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RI SEMINAR AND DEMO -- David B. Stewart


The current development of applications for sensor-based robotic and automation(R&A) systems is typically a `one-of-a-kind' process, where most software is developed from scratch, even though much of the code is similar to code writtenfor other applications. The cost of these systems can be drastically reduced and the capability of these systems improved by providing a suitable software framework for all R&A systems. We describe a novel software framework, based on the notion of dynamically reconfigurable software for sensor-based control systems. Tools to support the implementation of this framework have been built into the Chimera 3.0 Real-Time Operating System. The framework provides for thesystematic development and predictable execution of flexible R&A applications while maintaining the ability to reuse code from previous applications. It combines object-oriented design of software with port-automaton design of digital control systems. A control module is a instance of a class of port-based objects. A task set is formed by integrating objects from a module library to form a specific configuration. An implementation using global state variables for the automatic integration of port-based objects is presented. A control subsystem is a collection of jobs which are executed one at a time, and can be programmed by a user. Multiple control subsystems can execute in parallel, and operate either independently or cooperatively. One of the fundamental concepts of reconfigurable software design is that modules are developed independent of the target hardware. Our framework defines classes of reconfigurable device driver objects for proving hardware independence to I/O devices, sensors, actuators, and special purpose processors. Hardware independent real-time communication mechanisms for inter-subsystem communication are also described. Along with providing a foundation for design of dynamically reconfigurable real-time software, we are also developing many modules for the control module, device driver, and subroutine libraries. As thelibraries continue to grow, they will form the basis of code that can eventually be used by future R&A applications. There will no longer be a need for developing software from scratch for new applications, since many required modules will already be available in one of the libraries.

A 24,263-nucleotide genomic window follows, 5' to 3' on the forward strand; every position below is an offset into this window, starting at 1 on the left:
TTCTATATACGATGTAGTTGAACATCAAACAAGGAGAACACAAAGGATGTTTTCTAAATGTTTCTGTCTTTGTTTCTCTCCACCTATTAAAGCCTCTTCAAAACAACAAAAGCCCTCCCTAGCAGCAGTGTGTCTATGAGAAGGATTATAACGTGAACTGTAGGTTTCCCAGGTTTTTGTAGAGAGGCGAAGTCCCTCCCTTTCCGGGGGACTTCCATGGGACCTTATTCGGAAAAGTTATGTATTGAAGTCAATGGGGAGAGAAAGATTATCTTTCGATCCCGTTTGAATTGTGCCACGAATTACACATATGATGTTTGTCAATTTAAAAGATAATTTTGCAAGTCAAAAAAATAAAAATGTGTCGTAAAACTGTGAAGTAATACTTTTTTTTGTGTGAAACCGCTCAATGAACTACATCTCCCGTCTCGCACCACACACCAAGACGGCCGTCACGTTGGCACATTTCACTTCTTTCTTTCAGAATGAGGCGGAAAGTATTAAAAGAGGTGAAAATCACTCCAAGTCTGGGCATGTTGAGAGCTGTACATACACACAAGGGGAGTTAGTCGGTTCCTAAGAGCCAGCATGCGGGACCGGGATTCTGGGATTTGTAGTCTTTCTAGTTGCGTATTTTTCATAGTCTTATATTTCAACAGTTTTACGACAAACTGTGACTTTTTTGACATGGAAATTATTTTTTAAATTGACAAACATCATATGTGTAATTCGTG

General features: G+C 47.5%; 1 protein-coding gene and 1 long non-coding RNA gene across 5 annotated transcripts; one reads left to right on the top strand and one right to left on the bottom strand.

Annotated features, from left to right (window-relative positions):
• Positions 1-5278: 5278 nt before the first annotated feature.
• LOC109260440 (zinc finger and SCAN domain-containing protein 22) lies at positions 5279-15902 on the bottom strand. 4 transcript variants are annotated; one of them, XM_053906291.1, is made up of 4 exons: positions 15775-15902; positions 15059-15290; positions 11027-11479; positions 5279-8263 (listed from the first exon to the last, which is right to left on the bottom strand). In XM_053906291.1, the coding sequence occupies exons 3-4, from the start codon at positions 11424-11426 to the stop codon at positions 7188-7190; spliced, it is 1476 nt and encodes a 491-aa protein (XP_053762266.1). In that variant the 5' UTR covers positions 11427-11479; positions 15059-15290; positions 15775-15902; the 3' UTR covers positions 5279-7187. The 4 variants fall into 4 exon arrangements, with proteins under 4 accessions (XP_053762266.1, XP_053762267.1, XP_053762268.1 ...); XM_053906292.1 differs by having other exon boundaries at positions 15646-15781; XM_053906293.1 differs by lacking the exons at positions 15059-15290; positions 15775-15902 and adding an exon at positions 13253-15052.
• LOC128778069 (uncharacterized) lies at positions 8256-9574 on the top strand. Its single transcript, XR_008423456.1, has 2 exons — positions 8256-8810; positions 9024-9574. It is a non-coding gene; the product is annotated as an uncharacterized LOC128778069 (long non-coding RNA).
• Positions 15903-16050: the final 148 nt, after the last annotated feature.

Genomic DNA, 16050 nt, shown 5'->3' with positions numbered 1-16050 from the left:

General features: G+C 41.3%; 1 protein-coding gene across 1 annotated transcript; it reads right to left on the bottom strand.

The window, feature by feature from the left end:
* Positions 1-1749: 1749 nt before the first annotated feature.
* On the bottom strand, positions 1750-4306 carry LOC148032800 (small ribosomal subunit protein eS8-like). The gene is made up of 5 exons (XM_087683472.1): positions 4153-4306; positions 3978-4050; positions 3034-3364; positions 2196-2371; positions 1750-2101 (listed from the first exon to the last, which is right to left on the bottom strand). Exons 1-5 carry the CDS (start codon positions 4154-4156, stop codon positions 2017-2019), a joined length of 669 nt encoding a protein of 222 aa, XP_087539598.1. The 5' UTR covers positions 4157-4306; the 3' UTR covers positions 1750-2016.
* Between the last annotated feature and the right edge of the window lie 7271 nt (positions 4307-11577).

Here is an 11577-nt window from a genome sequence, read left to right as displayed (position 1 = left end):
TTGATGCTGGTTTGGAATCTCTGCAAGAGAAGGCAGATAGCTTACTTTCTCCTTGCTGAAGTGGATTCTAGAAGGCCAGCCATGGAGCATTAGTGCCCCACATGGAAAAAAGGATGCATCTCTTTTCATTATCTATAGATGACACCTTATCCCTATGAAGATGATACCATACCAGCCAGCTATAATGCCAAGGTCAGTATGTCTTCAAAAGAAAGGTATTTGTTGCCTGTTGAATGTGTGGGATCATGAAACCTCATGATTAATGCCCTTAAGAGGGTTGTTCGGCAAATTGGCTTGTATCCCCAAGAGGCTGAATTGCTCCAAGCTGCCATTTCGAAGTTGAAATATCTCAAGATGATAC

Host: Norman Sadeh (x8-8827, sadeh@ri.cmu.edu)

Christopher Lee | chrislee@ri.cmu.edu
Last modified: Thu Oct 13 17:53:17 1994